It was clear to me that tensions would start to bubble high, which I tried to get across with my words. I’ve rarely seen that aforementioned rage from an immigrant. The comments below my article made me feel that I didn’t succeed with my intended purpose. “Learn the language” was a common theme in those comments, yet the vast majority of immigrants I’ve talked to are fluent in Swedish.

It seemed as if my readers didn’t want to address the elephant in the room ( to act on or at least talk about immigration and how to improve it), although the anti-immigrant Swedish Democrats were more than willing to speak about it - and people listened, thus the significant rise in their party since that time. 

Sweden’s fidelity to humanitarian values resulted in its accepting more than 80,000 asylum seekers in 2014 and more than 160,000 in 2015, before tightened procedures led the number to fall to fewer than 30,000 last year. It has not been easy for a nation of 10 million to accommodate such a large number of refugees — many with little education and hailing from vastly different societies — in such a short time. Well before Friday’s attack, a vigorous debate was underway on the best way forward, and not all Swedes are happy: Support for the anti-immigrant Sweden Democrats grew from just under 3 percent of the vote in 2006 parliamentary elections to just under 13 percent in the 2014 elections.
https://www.nytimes.com/2017/04/12/opinion/swedens-wisdom-on-terrorism.html?_r=0

Our collective inaction let the party who wants to do away with all integration win and gain support…at least in the short term. If we don’t act now, their influence will continue to ascend. 

What does give me hope is the way Swedes and Immigrants of all colors and cultures opened up their hearts and homes to those in need, as many people were stuck in Stockholm in the aftermath of that chaotic Friday. That was a beautiful gesture to read and hear about. We can’t forget about those important acts of giving.

We need that kind of support if we hope to see a bright and thriving Sweden in the future. I’ve heard from numerous people who believe that Sweden will be a shell of itself in 15-20 years. Below is a message from one of them:

“G.. I can tell you all that Swedish way stuff has lost its appeal... I've heard more than a few Swedes ask what the hell is the Government thinking with such lax terrorist laws.. people are fed up now!  These acts of terrorism, open boarders, riots in the suburbs, friendly social welfare system and increase drug use has people feeling they've lost their country...  it will be felt at the voters ballet box. I can almost guarantee you. Major shift is on the way...”
(Citizen who has lived in Stockholm almost 20 years)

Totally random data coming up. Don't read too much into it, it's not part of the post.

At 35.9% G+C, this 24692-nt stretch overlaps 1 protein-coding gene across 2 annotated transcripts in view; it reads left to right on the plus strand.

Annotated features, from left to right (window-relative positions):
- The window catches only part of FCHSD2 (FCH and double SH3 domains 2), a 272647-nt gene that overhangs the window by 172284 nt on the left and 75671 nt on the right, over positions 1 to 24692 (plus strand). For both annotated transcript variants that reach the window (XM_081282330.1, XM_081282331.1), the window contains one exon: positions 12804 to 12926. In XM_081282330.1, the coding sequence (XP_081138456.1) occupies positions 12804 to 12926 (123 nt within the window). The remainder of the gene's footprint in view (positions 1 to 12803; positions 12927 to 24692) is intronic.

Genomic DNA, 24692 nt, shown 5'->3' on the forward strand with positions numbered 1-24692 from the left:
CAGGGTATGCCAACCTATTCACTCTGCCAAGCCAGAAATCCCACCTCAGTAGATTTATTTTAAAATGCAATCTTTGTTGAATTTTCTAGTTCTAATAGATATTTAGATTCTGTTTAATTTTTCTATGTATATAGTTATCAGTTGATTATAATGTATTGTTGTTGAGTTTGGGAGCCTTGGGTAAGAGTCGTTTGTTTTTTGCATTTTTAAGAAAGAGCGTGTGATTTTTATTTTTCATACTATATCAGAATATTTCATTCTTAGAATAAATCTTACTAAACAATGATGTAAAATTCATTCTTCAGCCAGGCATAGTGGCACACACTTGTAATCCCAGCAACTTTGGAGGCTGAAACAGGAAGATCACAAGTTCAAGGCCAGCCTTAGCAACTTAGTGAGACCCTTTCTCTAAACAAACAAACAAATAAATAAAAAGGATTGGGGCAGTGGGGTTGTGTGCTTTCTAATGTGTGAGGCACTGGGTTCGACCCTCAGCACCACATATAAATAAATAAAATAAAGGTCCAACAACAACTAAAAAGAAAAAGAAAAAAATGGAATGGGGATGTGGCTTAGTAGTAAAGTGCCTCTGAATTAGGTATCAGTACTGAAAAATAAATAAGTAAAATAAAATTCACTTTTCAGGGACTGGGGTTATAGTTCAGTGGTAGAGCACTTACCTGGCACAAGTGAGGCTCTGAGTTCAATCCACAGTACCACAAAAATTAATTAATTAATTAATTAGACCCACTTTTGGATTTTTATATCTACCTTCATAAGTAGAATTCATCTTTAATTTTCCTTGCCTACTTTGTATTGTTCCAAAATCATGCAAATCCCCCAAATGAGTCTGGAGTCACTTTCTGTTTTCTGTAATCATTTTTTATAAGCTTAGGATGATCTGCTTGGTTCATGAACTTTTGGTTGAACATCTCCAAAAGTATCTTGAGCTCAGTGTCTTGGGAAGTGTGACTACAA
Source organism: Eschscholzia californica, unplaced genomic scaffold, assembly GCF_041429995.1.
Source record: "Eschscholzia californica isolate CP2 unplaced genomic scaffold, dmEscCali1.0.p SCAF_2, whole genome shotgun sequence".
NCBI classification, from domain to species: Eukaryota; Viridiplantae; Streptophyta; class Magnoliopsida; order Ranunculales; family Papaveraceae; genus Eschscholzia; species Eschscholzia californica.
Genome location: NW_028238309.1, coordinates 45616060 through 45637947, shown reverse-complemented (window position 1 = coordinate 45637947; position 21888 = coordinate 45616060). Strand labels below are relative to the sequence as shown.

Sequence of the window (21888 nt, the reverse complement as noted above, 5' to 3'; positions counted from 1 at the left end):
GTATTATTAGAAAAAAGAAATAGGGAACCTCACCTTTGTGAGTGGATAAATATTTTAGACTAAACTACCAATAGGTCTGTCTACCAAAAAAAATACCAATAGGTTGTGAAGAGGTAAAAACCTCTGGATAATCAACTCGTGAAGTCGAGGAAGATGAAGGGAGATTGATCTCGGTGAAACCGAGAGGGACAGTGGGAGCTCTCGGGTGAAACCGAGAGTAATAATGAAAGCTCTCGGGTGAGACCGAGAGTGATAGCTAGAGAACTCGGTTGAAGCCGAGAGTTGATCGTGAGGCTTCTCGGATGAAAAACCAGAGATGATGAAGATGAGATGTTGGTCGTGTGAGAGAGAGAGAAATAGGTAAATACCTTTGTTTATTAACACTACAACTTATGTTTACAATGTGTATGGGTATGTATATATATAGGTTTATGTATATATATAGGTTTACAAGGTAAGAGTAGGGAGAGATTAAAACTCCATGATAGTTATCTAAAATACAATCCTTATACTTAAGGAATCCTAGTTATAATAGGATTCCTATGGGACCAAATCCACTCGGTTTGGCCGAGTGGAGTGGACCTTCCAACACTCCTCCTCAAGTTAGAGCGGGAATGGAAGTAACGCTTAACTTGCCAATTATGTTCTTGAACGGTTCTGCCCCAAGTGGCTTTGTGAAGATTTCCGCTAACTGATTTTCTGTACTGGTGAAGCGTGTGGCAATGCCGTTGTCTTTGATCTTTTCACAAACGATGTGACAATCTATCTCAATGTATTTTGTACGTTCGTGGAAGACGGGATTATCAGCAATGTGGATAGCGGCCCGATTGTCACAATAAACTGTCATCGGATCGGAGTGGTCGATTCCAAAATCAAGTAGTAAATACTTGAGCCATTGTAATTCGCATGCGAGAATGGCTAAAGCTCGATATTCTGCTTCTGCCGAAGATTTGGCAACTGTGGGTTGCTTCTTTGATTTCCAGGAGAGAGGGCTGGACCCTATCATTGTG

I’m more optimistic than the words above, but I’m not na├»ve. In order to flourish in the future, we need to see an abundance of unifying energy and comradery in our local communities weekly, not just during the aftermath of a tragedy. There are Swedes and Immigrants who have shown that spirit of togetherness in their daily lives and I’ve heard heartwarming stories about the way both groups have worked to help one another adjust to the heavy influx of 300,000+ refugees into Sweden in the last 5 years, yet most of us need to do more or simply begin the process of doing something.

If you are a Swede, when was the last time you had an immigrant in your home? Have you ever had an immigrant (family not included) in your home?

I would ask the same two questions to an immigrant who has lived in Sweden for a significant period of time? Do you spend quality time with any Swedish born person?

One Swede told me recently that his son plays sports with immigrants, yet all his friends are Swedish born. In addition, I’ve heard from plenty of immigrants who have no desire to get to know Swedes on a personal level.  We have to improve upon this, particularly with our youth.

I’ve been accepted fairly well as an American, although I’ve been to a surprisingly high number of events throughout my 11 years in Sweden where I was the only immigrant.

If we are going to help mend our Swedish society, both Swedes and Immigrants have to learn to embrace each other in a more productive way and get to know one another more deeply, which will require spending quality time together. 

We need folks of all backgrounds to open your minds and hearts and change the way you interact.

How about making it a point to have lunch or coffee with someone who doesn’t look like you and/or comes from a different culture? That person could be the one in your office who you like, yet never considered having a private conversation with.

Instead of hiring the Swede that makes you comfortable, how about considering an immigrant who is just as qualified, and will add diversity and a different voice to the business? I never thought I would have the following 2004 interview anywhere in my life, but it was one of my first impressions of Sweden and occurred before my wife and I moved to Scandinavia. I hope we are in a better place today.